After the pilot had received the weather briefing, he talked to numerous classmates at the University of North Dakota, Grand Forks, North Dakota. The classmates reported that the pilot expressed concern about the weather at his destination. The pilot indicated that a front was moving through his destination area, but that he was not sure when it would arrive at his destination. The classmates reported that the pilot indicated that he would keep out of clouds, and that he expected to arrive at his destination before the front moved through.
The pilot contacted the Grand Forks AFSS at 1718 CST to obtain a weather briefing for his intended route of flight. The weather briefer advised the pilot of a pilot weather report 57 miles west of Oshkosh, Wisconsin, which indicated 5 to 10 miles visibility in light rain and snow showers. The briefer advised the pilot of the Green Bay amended Terminal Forecast (GRB 102218 UTC AMD FT), and advised the pilot that VFR flight was not recommended in the Green Bay area after 2000 CST.
The pilot called the Grand Forks AFSS and filed a VFR flight plan at 1740 CST. The pilot contacted Grand Forks AFSS by radio at 1839 CST and requested that his VFR flight plan from Grand Forks, North Dakota, to Fond du Lac, Wisconsin, be activated at 1830 CST. The pilot did not request flight following and made no other radio contacts during the flight.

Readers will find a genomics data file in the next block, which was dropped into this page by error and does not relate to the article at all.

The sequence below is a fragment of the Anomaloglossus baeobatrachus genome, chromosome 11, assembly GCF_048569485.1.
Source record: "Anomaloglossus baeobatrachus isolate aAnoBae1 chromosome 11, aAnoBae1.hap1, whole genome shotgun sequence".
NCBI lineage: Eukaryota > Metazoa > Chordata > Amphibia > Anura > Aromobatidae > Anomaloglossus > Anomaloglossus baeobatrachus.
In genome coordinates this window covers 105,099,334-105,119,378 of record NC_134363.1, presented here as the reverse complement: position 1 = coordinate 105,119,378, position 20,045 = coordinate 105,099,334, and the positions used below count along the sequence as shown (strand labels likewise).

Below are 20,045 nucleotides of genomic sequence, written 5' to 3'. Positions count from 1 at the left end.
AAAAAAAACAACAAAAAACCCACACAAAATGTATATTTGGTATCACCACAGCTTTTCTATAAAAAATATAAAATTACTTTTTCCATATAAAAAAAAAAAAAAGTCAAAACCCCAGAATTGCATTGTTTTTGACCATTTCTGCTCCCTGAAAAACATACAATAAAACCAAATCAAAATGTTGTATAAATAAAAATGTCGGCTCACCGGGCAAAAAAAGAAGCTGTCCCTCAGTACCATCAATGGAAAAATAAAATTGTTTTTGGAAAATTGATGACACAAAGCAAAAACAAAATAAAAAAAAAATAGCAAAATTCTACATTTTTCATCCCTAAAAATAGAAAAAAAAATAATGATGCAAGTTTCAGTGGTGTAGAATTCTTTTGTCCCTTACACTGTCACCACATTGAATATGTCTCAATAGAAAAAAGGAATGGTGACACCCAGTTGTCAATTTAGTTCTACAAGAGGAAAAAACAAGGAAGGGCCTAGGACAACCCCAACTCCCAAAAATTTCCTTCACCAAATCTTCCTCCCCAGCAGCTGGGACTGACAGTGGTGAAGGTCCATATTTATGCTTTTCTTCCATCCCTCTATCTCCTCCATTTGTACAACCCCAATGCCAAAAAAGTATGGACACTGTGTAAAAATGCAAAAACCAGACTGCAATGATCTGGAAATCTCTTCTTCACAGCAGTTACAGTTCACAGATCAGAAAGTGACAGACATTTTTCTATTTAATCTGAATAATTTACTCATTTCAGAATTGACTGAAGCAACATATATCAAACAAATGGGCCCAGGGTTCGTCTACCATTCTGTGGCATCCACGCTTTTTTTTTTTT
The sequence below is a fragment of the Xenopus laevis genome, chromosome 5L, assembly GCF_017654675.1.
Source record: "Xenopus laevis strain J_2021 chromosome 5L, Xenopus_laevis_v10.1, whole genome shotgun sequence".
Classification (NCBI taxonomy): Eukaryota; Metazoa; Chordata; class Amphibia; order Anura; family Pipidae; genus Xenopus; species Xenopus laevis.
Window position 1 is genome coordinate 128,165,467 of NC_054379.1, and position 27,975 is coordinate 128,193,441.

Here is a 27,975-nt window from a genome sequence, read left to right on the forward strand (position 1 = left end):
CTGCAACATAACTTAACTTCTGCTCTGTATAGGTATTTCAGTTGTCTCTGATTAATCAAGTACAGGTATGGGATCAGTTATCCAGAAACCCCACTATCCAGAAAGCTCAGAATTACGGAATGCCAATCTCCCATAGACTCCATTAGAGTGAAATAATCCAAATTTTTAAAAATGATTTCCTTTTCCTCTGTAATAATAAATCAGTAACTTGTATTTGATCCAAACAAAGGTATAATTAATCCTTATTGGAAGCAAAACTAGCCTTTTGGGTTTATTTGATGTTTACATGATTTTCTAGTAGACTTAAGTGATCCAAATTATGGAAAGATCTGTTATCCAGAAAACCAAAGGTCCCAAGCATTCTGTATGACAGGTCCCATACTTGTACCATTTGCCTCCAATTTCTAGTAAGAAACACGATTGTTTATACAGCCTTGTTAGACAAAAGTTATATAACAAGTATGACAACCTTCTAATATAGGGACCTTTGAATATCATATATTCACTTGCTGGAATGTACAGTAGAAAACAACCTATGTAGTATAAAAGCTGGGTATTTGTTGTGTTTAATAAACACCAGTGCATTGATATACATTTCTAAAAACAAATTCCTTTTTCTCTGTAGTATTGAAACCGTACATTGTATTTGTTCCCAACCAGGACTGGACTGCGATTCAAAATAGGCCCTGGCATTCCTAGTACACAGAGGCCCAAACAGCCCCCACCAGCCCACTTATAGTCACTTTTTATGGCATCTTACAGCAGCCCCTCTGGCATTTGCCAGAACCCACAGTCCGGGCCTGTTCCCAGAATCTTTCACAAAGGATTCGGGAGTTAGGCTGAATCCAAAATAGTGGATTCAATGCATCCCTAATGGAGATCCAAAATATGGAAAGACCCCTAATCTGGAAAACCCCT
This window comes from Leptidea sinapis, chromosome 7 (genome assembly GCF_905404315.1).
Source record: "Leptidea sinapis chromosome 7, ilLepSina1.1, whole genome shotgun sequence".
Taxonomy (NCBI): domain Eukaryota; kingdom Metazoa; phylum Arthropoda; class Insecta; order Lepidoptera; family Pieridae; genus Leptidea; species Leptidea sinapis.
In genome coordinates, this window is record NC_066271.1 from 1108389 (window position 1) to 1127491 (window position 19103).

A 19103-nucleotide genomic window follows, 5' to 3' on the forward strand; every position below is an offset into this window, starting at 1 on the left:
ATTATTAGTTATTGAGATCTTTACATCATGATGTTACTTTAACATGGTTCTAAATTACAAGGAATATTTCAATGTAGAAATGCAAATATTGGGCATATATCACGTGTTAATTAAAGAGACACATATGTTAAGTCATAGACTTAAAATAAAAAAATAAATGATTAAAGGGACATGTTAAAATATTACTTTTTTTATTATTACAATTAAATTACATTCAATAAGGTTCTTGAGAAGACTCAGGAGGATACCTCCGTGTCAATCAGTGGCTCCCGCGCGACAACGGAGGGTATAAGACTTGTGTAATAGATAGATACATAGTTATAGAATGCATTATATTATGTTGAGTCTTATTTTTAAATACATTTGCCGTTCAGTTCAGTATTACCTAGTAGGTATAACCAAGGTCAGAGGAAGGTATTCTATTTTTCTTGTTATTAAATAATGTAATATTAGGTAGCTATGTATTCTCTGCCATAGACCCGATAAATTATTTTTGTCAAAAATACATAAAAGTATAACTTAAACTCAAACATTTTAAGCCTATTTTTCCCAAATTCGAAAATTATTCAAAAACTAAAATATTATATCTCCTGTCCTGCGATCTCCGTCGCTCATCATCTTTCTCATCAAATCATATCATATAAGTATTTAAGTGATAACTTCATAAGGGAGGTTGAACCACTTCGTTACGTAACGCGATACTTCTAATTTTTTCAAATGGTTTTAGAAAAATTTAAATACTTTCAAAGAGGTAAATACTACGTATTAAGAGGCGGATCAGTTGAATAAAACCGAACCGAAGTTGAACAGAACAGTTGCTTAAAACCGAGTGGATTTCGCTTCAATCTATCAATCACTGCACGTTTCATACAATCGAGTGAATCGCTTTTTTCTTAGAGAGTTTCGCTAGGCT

Radar data indicated that the pilot flew a direct track from Grand Forks, North Dakota, to about seven nautical miles northwest of Fond du Lac, Wisconsin. The radar track indicates that between 7 to 3.8 nautical miles from Fond du Lac Airport, the airplane's heading, altitude, and airspeed changed during a series of turns. The last radar indication of the airplane was at 2208 CST. The accident site was about 300 degrees and 3.8 nautical miles from Fond du Lac Airport.
The pilot had a Commercial pilot's license and was enrolled in Flight Instructor Certification Course at the University of North Dakota (UND), Grand Forks, North Dakota. He had about 220 hours of total flight time, which included about 110 hours in a Piper PA-28-161. He had one hour of flight time in a Piper PA-28-151.
The pilot's flight and ground school grades for the Flight Instructor Certification Course indicate that he had a 2.9 average on a 3.0 scale. Witnesses reported that the pilot regularly attended the monthly Safety meetings sponsored by the UND Aerospace Department. The pilot's flight instructor indicated that the pilot's flying ability was fine.